Since becoming involved with Clann Bhride I’ve been giving more thought to what it means to live a devotional lifestyle. There can be a general misunderstanding that to live a life of devotion only means a life of intense and isolated contemplation, or of regular ritual and prayer that is somehow removed from the mundane part of our lives. And to be fair, these elements can make up someone’s devotional life. (There are as many ways to be devoted to a deity as there are deities to be devoted to, I’m sure.) It reminds me of my undergraduate religious studies classes and studying theorists like Mircea Eliade who understood religion as a dichotomy between the sacred and the profane. That which is sacred is removed from profane (“normal”) times and profane spaces; religion exists as the profane (humans) attempting to understand the sacred (the divine, the ancestors, the great unknowable Something). And this would tie back into the etymological roots of the word religion which in Latin – according to my professors anyway – came from the same root word for “to tie back.” Religion, so we were told, is that which is tied back and made, or acknowledged to be already, holy. Or, as theologian Rudolf Otto put it, the holy is what which is “Wholly Other.”
If you’ve ever read any of my posts on this blog, Facebook, or eCauldron, you know I don’t always hold truck with this idea. I don’t entirely discredit it either; part of what I enjoyed so much in classes like Methods and Theories in the Study of Religion was learning the multiple ways we attempt to understand religion, which is really this crazy amazing confusing thing human beings do. From an academic and personal perspective, I find religious studies a fascinating field. But as our professors were keen to remind us, sometimes, many times, the theories fall flat if we allow them precedence over the actual lived experiences of religious adherents. For example, I struggled with Otto’s description of the sacred as the “Wholly Other” because it supported the viewpoint that there is a spiritual Us and a spiritual Them. For a Lutheran like Otto, this makes sense; for an undergraduate religion major who also moonlighted as the president-founder of my college’s Pagan Fellowship, it really got under my skin.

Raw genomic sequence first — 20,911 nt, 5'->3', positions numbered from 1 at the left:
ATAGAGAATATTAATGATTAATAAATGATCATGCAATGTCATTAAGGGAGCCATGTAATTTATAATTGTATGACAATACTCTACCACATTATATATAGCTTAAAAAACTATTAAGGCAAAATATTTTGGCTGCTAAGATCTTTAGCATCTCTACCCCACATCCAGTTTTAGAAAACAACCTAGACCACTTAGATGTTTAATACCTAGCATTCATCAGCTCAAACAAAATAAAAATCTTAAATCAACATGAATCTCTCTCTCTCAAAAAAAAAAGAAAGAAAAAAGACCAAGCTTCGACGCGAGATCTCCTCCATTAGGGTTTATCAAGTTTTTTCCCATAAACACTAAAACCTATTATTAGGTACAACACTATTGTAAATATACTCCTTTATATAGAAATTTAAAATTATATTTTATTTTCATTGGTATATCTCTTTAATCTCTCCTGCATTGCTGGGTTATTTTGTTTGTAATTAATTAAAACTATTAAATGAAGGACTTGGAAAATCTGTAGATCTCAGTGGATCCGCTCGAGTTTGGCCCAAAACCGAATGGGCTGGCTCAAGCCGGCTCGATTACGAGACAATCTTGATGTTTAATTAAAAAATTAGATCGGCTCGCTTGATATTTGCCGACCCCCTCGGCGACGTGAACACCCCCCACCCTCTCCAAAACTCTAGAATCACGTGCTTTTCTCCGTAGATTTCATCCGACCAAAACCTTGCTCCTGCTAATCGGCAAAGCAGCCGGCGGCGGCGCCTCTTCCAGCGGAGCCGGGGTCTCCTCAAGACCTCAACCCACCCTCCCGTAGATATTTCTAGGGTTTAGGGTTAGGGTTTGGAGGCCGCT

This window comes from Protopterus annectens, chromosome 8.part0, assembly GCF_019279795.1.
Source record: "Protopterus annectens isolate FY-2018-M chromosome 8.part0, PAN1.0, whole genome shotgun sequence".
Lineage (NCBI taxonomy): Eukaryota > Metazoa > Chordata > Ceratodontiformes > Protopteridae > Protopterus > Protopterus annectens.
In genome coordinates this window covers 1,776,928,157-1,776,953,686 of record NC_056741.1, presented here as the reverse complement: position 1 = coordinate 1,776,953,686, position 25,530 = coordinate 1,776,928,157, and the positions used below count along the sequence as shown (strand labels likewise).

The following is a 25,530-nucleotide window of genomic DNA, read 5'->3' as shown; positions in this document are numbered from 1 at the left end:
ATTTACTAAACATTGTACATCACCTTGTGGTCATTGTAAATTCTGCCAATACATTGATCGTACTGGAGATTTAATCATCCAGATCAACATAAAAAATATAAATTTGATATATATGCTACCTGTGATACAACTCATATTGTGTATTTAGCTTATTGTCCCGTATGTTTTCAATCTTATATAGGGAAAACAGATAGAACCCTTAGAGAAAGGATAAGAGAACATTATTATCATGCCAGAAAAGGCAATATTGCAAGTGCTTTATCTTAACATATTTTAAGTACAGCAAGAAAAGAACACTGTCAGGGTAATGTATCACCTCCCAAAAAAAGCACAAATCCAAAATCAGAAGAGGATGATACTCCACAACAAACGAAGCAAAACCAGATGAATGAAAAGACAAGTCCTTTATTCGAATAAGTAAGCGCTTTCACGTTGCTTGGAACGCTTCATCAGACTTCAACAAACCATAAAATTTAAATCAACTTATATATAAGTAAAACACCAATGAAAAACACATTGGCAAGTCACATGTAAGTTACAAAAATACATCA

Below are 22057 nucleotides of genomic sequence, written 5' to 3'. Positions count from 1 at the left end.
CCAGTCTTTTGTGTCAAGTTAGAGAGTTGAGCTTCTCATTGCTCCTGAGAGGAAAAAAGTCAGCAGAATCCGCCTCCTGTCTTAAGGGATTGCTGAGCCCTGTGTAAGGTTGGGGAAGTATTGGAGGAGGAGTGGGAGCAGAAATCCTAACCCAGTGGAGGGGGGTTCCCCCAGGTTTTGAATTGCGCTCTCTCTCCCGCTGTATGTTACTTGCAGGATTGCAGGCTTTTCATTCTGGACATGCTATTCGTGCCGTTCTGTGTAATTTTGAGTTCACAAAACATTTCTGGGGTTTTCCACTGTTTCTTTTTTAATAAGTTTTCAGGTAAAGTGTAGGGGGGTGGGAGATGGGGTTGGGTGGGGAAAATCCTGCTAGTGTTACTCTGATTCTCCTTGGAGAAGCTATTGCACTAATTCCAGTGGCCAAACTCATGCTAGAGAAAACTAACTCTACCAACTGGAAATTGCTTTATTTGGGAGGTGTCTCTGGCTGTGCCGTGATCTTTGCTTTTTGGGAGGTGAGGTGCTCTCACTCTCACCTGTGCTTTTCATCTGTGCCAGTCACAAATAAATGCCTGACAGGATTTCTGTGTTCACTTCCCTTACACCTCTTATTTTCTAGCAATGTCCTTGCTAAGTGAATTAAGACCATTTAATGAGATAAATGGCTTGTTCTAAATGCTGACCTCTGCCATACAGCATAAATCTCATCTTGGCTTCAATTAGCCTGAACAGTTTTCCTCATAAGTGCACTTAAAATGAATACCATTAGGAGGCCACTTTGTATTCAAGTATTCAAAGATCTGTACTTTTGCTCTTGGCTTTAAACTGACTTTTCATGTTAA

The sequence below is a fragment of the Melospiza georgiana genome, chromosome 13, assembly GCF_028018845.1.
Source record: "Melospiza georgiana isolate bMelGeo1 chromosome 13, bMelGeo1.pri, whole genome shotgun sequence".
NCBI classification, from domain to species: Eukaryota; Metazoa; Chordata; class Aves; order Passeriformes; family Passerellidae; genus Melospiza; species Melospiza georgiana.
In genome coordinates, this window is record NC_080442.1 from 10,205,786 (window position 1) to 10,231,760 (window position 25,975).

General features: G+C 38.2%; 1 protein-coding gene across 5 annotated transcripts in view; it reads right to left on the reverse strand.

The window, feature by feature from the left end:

Also if you’ve ever read any of my writings or talked to me for more than five minutes, you know I’ve been on a kick recently with abolishing this spiritual/not spiritual dichotomy in my own life. Ritual and contemplation don’t work for me. My relationship with Deity is a relationship with the world around me and with myself. Devotion is self-care, is my volunteer work, is dedicating myself to my studies. For so long I despaired that I couldn’t feel Deity – first Jesus and His father, later the Goddess, then the individual deities – and that something must be “wrong” with me. But what it boils right down to is this: I don’t believe in something other than this. There is no Us versus Them binary because there only is Us. Brighid is the candle and the flame and the flametender and the light. When I take care of my family and my home, I take care of Brighid as well.
Which isn’t to say I believe we’re all secretly the same person at our core. Just because I don’t hold truck with an Us versus Them, sacred versus profane worldview doesn’t mean I’m tossing out the idea of distinction between identities all together. I am not Brighid. Brighid is not Loki is not Jesus. (Though that would be a hilarious sitcom.) Christians do not talk to the same gods I do. Difference and diversity are, if anything, even more important when there is only Us. After all, if We’re all We have to rely on then We’re going to need to bring all Our skills and passions to the table.
Instead of thinking about my devotion to Brighid as being Me versus Her, I want to think of it as Brighid and Me. We’re both in this relationship together and We both have things to offer each other. This world is our world and the people in it are our people. Acting in the world – with purpose, with reverence, with love – is the greatest act of devotion to either of us I can imagine.